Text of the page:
### Balance Scale and Equations

This year is the first year I have spent this length of time teaching equations using a balance scale. We are on day 3 of only working off of a balance scale concept or model.

Prior to the students working on equations with balance scales we discussed a variable or block as a mystery number. I used the analogy of Mary Poppins magical bag as an example ...though they look small they can hold a lot or a little. Many students hadn't seen Mary Poppins so it also gave them a "Brain Break" to watch a short clip of her pulling out a lamp and various other items when she first meets the children (They also suggested Harry Potter has a similar clip). From there we moved onto chips and blocks to understanding that in any problem it could be blocks, crates, or even in some instances triangles. We also talked about using any letter to stand for these things. (This all built from combining like terms; blocks that are the same color can be grouped together; shapes that are the same can be grouped together etc.)

With the balance scale students conceptualized keeping it even or level, and by the end of day 2 students were quickly solving problems by removing items from the scale. Since they had a basic understanding we moved into what it would look like mathematically. This was an easy transition since they'd done like terms.

By the end of day 3 all students can use blocks and beans to solve equations that involve positive integers with variables on both sides with no mistakes. This progression is faster than rote memorization as I haven't had to go from one step to two step to multi step. Today I gave them the textbook in groups of three to try to solve a problem. I have given them no rules just that a scale has to be balanced (I have never turned students lose on equations with no rules). Problems from the book had no illustrations, but I encouraged them to draw out the picture. Amazingly students were able to solve them. Some even questioned how it would work with negatives. When asked this by a group together we looked over their previous problems to see if they could find a pattern. The students did. They discovered or learned a "trick" as I call it without me telling them the rules.

Below is an example of a couple groups work. Though the mathematical structure could be improved they both have a way to get an answer.

Prior to the students working on equations with balance scales we discussed a variable or block as a mystery number. I used the analogy of Mary Poppins magical bag as an example ...though they look small they can hold a lot or a little. Many students hadn't seen Mary Poppins so it also gave them a "Brain Break" to watch a short clip of her pulling out a lamp and various other items when she first meets the children (They also suggested Harry Potter has a similar clip). From there we moved onto chips and blocks to understanding that in any problem it could be blocks, crates, or even in some instances triangles. We also talked about using any letter to stand for these things. (This all built from combining like terms; blocks that are the same color can be grouped together; shapes that are the same can be grouped together etc.)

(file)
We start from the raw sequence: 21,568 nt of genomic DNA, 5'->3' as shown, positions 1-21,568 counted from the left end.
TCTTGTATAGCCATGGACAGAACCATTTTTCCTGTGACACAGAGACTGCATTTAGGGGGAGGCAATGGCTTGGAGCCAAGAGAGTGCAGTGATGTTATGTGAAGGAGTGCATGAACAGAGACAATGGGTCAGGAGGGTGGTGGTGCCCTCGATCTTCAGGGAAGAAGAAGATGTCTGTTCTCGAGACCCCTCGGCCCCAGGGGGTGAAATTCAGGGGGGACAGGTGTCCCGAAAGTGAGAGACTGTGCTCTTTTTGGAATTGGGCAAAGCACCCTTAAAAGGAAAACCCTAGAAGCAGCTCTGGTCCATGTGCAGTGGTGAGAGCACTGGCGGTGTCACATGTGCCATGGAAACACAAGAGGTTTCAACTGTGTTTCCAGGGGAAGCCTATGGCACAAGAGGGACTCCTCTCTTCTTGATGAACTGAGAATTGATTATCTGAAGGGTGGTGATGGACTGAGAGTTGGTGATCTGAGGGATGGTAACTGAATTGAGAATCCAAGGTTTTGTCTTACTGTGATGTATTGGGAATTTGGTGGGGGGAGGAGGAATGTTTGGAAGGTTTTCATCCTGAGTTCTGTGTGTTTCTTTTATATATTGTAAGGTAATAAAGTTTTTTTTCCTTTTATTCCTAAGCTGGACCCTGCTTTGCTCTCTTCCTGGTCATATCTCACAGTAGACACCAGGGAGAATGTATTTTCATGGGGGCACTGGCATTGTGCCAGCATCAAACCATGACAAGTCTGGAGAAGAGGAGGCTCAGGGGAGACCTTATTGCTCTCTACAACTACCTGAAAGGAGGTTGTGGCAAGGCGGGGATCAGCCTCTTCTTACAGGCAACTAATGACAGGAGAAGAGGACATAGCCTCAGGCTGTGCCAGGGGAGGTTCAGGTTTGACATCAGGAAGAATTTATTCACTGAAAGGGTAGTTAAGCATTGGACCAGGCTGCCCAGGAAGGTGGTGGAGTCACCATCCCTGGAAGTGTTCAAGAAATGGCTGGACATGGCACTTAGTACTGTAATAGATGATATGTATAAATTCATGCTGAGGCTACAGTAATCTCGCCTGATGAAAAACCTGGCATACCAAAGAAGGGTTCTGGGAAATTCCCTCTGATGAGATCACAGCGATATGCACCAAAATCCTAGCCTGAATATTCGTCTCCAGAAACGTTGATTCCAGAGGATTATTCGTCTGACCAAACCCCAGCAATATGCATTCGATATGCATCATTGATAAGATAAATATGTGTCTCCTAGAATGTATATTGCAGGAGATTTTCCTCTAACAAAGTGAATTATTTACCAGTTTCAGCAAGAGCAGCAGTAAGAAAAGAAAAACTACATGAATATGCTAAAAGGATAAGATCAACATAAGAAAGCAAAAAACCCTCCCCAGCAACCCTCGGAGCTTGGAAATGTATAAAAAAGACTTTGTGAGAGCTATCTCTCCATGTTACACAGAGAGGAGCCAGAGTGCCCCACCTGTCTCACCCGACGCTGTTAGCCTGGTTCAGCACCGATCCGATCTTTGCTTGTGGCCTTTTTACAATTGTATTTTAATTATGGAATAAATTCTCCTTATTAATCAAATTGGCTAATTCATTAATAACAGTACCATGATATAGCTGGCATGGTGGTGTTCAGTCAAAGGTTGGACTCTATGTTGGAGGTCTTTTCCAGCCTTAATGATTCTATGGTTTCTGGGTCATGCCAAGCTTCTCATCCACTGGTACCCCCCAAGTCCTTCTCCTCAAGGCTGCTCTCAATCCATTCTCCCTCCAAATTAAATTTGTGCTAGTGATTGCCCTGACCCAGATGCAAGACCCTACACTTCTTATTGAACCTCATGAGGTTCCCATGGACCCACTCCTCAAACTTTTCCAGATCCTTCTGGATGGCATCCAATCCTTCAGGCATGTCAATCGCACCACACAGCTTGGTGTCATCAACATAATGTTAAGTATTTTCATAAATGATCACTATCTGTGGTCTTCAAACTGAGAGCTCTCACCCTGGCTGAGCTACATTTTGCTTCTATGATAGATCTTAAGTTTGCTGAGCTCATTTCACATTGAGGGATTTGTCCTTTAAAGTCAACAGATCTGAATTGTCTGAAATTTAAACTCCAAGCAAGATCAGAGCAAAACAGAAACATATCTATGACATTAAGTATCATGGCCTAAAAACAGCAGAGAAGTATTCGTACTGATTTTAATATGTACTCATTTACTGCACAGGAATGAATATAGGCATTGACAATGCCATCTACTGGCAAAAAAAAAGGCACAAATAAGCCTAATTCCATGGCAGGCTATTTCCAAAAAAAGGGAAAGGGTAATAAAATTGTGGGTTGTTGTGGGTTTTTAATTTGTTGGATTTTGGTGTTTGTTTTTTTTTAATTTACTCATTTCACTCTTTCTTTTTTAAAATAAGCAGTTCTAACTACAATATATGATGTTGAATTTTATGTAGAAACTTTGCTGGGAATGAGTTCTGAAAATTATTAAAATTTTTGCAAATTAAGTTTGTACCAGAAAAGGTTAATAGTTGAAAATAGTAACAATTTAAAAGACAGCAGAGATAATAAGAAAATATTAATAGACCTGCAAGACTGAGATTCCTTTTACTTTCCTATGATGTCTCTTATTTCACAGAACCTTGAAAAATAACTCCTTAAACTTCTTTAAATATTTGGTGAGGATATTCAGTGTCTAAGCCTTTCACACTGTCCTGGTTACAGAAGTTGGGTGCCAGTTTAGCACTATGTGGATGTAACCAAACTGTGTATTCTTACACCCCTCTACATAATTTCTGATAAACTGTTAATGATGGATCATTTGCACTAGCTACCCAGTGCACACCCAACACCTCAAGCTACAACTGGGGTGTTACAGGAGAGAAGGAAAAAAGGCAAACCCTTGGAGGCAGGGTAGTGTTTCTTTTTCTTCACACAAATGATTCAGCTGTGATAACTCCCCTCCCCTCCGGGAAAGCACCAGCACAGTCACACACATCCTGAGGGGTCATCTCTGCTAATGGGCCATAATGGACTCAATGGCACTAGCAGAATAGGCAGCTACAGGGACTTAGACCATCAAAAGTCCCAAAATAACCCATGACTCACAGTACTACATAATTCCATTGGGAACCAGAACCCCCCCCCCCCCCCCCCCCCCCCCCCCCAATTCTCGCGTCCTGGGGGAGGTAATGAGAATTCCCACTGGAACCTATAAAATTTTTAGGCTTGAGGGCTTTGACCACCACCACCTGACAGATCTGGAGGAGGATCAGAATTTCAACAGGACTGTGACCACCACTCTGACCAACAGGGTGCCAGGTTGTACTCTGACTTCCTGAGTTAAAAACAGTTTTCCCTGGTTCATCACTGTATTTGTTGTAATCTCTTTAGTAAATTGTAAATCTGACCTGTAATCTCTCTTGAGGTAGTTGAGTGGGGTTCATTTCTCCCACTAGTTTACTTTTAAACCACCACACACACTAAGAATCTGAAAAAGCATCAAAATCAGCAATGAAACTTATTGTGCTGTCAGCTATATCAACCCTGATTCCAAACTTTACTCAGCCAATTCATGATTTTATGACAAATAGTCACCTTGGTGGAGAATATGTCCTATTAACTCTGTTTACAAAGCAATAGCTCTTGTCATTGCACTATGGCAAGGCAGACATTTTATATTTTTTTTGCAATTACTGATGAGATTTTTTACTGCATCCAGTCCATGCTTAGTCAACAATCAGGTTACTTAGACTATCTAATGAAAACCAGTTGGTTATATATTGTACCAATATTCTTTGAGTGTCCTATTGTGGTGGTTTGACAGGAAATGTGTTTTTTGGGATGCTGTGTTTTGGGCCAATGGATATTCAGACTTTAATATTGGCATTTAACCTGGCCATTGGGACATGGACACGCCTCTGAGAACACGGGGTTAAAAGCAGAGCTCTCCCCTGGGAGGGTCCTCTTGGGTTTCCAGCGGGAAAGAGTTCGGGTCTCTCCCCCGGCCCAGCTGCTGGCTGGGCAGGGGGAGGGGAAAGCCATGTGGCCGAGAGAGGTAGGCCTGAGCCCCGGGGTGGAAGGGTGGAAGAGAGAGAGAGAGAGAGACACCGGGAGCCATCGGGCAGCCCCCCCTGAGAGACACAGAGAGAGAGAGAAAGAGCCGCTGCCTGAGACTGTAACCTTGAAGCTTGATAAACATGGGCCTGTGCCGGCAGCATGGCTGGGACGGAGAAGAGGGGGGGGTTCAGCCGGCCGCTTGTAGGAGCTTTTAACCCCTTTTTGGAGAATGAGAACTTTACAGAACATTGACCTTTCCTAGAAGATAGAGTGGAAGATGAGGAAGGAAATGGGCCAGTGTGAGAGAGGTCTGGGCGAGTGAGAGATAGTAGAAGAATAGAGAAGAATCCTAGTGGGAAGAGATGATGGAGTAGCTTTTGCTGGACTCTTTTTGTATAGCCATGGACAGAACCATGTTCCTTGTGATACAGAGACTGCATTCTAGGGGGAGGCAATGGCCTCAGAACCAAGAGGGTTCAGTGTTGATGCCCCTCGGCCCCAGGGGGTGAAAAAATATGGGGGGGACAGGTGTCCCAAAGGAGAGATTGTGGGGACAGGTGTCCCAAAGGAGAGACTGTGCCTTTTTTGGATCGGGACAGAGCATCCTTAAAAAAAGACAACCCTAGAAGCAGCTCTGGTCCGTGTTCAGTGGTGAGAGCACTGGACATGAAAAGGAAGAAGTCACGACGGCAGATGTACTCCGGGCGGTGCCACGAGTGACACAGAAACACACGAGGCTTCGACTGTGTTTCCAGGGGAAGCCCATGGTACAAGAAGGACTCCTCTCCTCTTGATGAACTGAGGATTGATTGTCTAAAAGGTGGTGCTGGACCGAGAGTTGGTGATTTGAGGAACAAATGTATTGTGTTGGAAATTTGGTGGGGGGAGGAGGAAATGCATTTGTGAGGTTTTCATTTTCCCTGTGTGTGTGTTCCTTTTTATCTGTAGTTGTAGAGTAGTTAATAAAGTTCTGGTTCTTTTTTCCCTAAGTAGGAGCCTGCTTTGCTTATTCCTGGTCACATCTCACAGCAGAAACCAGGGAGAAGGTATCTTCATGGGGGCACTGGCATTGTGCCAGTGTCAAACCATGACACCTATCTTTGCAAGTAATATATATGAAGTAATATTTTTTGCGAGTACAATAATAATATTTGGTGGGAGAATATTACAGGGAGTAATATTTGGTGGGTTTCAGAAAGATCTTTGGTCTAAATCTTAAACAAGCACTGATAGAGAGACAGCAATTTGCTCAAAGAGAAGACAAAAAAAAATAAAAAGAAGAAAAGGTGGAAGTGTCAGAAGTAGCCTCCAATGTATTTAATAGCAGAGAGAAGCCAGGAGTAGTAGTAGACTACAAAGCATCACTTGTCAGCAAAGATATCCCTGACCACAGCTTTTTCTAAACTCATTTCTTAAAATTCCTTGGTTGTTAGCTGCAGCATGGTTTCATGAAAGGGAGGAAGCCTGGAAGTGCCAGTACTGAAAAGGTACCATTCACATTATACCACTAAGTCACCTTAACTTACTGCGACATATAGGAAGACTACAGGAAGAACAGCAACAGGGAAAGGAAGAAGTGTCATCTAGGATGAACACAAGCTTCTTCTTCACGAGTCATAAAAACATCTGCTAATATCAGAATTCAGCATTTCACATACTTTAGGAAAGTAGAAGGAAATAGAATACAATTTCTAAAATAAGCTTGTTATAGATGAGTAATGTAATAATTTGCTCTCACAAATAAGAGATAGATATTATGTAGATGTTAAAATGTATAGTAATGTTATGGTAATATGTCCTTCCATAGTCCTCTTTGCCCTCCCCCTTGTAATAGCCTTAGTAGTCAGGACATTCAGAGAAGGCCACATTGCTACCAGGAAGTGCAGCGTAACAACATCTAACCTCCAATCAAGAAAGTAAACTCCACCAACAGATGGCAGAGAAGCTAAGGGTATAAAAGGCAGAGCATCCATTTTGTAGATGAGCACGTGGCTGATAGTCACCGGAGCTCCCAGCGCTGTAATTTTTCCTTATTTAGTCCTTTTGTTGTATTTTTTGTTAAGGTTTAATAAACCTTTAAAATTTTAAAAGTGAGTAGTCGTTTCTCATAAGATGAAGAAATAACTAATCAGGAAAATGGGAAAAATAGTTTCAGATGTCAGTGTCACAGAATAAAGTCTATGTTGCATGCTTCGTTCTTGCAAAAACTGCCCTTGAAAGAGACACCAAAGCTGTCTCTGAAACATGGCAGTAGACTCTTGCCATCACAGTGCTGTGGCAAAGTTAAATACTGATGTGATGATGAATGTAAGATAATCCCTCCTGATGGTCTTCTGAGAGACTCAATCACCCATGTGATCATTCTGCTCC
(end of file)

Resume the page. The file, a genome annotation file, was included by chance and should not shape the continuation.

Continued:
With the balance scale students conceptualized keeping it even or level, and by the end of day 2 students were quickly solving problems by removing items from the scale. Since they had a basic understanding we moved into what it would look like mathematically. This was an easy transition since they'd done like terms.

By the end of day 3 all students can use blocks and beans to solve equations that involve positive integers with variables on both sides with no mistakes. This progression is faster than rote memorization as I haven't had to go from one step to two step to multi step. Today I gave them the textbook in groups of three to try to solve a problem. I have given them no rules just that a scale has to be balanced (I have never turned students lose on equations with no rules). Problems from the book had no illustrations, but I encouraged them to draw out the picture. Amazingly students were able to solve them. Some even questioned how it would work with negatives. When asked this by a group together we looked over their previous problems to see if they could find a pattern. The students did. They discovered or learned a "trick" as I call it without me telling them the rules.

Below is an example of a couple groups work. Though the mathematical structure could be improved they both have a way to get an answer.

Lastly, this has been a great feat for this class as previously they have had no manipulative experience and have been reluctant to use or learn with them. I am in the process of equipping this new classroom with more math manipulatives to help students find mathematical patterns to justify the rules/tricks that they discover.

Below are links to two sets of worksheets that have allowed me to teach this way, and still provide HW. (We know math textbooks don't provide these types of problems).

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